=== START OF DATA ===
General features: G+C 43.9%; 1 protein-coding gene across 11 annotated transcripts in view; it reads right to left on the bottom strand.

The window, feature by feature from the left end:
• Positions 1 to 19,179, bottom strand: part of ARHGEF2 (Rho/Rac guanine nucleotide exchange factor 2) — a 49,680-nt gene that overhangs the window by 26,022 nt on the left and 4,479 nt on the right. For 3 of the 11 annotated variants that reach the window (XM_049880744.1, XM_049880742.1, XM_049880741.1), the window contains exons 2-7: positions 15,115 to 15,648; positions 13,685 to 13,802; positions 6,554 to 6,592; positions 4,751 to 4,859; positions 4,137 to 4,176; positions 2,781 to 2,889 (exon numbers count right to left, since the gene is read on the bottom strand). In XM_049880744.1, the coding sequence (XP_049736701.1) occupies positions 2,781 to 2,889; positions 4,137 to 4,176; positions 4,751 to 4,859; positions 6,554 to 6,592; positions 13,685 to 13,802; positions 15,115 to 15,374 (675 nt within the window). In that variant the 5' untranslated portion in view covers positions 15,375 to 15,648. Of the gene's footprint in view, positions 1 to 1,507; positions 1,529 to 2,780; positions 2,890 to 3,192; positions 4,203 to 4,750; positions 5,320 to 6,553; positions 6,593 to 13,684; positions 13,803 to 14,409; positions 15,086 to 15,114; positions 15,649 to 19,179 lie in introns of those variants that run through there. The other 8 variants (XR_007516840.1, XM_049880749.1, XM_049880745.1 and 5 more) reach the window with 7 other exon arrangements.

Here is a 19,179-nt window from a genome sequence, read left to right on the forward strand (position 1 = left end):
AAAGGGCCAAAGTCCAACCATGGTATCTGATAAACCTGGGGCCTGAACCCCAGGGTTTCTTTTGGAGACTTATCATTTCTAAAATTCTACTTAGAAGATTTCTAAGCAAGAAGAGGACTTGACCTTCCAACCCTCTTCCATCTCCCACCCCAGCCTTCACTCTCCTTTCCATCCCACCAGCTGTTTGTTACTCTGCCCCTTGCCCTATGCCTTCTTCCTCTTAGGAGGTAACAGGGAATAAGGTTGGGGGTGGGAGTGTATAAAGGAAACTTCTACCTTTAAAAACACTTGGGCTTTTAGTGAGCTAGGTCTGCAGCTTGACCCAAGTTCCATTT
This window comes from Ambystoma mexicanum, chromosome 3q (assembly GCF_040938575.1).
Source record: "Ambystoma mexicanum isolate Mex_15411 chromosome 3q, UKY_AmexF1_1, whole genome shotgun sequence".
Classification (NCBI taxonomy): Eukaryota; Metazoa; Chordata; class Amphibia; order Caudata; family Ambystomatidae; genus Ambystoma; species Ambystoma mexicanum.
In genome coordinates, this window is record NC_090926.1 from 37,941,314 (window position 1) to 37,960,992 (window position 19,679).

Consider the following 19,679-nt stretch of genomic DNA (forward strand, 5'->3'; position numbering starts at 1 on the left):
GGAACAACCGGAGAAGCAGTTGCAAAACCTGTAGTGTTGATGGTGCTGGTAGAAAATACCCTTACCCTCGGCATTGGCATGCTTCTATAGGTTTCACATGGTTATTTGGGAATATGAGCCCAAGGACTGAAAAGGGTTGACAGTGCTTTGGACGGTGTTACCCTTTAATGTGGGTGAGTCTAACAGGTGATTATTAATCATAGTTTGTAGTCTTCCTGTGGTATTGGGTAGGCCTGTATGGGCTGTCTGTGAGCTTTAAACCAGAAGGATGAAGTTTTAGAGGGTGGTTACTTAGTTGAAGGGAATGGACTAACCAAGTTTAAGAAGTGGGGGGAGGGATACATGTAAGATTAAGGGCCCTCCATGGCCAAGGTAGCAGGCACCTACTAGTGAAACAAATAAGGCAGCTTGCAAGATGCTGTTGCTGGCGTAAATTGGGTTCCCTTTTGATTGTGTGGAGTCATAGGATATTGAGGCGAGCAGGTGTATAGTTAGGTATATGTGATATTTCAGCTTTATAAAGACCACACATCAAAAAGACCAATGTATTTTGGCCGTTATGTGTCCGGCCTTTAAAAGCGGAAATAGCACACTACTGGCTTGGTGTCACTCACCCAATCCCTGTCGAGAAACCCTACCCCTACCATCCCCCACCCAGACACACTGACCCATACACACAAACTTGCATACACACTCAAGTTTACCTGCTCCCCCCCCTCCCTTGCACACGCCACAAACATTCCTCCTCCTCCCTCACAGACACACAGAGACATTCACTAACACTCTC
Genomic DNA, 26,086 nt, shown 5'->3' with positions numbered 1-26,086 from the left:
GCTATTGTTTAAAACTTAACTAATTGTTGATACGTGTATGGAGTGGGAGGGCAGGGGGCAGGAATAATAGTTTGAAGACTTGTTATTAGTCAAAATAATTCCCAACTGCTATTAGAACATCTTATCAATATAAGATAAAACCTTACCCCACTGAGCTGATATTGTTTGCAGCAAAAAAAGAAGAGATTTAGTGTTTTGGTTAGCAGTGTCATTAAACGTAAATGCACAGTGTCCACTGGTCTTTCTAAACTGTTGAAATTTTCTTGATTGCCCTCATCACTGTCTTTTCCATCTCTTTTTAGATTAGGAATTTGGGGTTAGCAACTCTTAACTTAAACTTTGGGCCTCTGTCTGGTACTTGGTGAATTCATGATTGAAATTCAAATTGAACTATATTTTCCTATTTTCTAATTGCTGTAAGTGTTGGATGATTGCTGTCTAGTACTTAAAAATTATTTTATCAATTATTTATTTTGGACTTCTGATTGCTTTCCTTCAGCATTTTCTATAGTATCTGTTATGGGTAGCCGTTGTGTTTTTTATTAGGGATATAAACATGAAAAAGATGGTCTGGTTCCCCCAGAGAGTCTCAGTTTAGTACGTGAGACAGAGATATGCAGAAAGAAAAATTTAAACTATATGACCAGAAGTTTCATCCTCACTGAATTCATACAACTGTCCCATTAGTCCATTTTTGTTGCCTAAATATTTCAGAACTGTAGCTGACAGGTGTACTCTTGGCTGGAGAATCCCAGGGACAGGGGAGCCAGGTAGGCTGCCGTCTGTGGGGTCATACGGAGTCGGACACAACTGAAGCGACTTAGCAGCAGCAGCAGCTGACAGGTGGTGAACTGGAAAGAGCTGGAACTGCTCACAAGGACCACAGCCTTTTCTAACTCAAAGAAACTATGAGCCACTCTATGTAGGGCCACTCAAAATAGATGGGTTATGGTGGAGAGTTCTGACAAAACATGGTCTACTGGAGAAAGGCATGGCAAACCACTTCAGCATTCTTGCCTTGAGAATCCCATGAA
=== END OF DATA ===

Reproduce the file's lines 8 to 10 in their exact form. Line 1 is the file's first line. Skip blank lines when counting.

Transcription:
Classification (NCBI taxonomy): Eukaryota; Metazoa; Chordata; class Amphibia; order Caudata; family Ambystomatidae; genus Ambystoma; species Ambystoma mexicanum.
In genome coordinates, this window is record NC_090926.1 from 37,941,314 (window position 1) to 37,960,992 (window position 19,679).

Consider the following 19,679-nt stretch of genomic DNA (forward strand, 5'->3'; position numbering starts at 1 on the left):